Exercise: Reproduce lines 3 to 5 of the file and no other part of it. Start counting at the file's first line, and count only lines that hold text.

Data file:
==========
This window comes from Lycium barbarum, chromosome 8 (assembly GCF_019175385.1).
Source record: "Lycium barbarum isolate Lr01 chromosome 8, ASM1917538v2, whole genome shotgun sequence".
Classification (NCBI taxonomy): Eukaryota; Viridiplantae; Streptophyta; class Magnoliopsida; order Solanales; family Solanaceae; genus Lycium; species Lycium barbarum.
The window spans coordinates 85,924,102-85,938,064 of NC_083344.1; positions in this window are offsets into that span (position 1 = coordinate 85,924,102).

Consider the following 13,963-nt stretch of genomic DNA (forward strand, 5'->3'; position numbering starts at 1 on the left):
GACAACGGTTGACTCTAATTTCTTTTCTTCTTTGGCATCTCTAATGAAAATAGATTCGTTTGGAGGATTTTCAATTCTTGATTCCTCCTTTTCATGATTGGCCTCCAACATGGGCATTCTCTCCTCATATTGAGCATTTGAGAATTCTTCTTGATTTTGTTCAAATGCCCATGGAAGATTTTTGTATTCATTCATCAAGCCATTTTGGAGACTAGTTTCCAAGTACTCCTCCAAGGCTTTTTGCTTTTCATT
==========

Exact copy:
Classification (NCBI taxonomy): Eukaryota; Viridiplantae; Streptophyta; class Magnoliopsida; order Solanales; family Solanaceae; genus Lycium; species Lycium barbarum.
The window spans coordinates 85,924,102-85,938,064 of NC_083344.1; positions in this window are offsets into that span (position 1 = coordinate 85,924,102).

Consider the following 13,963-nt stretch of genomic DNA (forward strand, 5'->3'; position numbering starts at 1 on the left):